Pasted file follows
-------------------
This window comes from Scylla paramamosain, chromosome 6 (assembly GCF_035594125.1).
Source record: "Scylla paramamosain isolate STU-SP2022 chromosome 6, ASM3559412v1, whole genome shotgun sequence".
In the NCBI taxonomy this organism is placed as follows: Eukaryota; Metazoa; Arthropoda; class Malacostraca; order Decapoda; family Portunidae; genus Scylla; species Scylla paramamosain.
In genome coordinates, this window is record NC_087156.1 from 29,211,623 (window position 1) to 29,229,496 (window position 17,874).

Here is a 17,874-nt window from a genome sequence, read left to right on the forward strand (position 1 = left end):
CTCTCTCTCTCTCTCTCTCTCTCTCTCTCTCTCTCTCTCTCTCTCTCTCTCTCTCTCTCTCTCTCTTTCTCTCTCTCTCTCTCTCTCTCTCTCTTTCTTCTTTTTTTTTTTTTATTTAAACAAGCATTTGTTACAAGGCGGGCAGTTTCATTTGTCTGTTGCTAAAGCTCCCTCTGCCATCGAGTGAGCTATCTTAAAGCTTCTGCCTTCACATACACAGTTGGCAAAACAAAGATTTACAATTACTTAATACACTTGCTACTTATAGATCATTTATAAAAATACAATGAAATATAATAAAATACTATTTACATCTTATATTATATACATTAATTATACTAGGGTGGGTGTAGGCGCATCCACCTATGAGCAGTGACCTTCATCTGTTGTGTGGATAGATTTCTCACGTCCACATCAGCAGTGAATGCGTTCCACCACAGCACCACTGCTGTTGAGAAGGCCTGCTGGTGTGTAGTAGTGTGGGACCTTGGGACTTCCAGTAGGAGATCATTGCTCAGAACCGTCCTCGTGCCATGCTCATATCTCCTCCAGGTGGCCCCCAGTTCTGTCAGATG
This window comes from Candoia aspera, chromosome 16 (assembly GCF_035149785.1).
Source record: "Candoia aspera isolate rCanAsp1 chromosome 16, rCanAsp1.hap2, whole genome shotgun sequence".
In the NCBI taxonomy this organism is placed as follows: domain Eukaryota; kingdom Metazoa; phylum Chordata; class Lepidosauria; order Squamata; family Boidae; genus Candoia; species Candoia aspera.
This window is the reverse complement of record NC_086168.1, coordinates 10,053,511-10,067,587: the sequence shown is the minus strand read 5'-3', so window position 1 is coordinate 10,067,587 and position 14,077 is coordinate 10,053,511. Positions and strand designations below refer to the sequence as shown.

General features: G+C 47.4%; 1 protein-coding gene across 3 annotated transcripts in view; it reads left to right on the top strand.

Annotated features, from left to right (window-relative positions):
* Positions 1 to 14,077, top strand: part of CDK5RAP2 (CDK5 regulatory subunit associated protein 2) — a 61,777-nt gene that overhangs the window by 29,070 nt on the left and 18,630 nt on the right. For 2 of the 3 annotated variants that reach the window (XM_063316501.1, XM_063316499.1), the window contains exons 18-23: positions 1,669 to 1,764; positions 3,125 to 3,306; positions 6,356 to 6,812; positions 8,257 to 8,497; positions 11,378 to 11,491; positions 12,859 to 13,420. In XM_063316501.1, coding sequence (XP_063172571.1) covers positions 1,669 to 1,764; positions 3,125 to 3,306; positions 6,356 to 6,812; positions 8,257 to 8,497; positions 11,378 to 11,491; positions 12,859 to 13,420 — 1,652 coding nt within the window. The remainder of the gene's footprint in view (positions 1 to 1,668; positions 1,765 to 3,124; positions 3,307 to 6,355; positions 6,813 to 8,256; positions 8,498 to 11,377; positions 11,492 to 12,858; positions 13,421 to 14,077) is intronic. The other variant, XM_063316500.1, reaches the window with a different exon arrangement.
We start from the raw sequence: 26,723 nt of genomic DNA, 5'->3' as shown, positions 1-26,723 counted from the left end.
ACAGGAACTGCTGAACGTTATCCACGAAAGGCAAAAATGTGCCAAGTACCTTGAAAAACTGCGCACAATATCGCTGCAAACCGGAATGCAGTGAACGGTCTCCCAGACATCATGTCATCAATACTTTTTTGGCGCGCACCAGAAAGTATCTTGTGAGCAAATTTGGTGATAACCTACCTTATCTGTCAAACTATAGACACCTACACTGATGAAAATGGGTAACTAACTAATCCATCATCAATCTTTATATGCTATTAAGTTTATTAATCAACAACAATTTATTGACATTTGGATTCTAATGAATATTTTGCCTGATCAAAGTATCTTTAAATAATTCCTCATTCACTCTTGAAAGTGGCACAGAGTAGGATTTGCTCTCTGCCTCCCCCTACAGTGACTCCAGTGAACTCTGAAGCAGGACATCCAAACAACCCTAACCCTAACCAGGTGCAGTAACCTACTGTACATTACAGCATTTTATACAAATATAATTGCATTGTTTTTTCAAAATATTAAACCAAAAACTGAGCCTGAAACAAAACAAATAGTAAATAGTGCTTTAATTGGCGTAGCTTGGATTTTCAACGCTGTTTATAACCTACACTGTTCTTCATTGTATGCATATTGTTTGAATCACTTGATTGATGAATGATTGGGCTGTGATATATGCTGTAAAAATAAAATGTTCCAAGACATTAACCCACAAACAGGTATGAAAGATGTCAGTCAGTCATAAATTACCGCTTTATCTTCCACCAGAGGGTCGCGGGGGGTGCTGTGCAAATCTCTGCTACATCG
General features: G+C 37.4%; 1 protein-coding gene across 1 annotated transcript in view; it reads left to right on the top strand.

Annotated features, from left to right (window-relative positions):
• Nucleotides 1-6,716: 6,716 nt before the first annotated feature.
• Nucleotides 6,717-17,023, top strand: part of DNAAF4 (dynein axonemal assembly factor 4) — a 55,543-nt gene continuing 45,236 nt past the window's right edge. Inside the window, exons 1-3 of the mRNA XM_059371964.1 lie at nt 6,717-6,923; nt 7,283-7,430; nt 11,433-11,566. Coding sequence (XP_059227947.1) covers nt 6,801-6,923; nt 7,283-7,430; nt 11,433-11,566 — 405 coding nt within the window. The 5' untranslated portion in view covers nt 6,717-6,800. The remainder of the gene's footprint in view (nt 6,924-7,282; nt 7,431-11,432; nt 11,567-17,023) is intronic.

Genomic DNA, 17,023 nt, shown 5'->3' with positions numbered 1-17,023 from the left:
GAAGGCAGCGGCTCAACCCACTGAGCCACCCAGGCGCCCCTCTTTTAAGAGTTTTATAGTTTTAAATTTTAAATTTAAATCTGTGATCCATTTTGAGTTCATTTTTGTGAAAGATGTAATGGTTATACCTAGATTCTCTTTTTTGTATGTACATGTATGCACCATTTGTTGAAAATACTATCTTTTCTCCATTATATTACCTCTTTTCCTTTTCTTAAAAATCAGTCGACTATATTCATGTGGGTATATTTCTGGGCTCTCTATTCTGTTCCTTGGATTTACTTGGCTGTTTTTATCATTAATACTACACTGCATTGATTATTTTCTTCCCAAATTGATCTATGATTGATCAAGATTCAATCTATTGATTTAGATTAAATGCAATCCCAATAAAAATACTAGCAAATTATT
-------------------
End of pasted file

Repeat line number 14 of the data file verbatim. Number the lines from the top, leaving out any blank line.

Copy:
We start from the raw sequence: 26,723 nt of genomic DNA, 5'->3' as shown, positions 1-26,723 counted from the left end.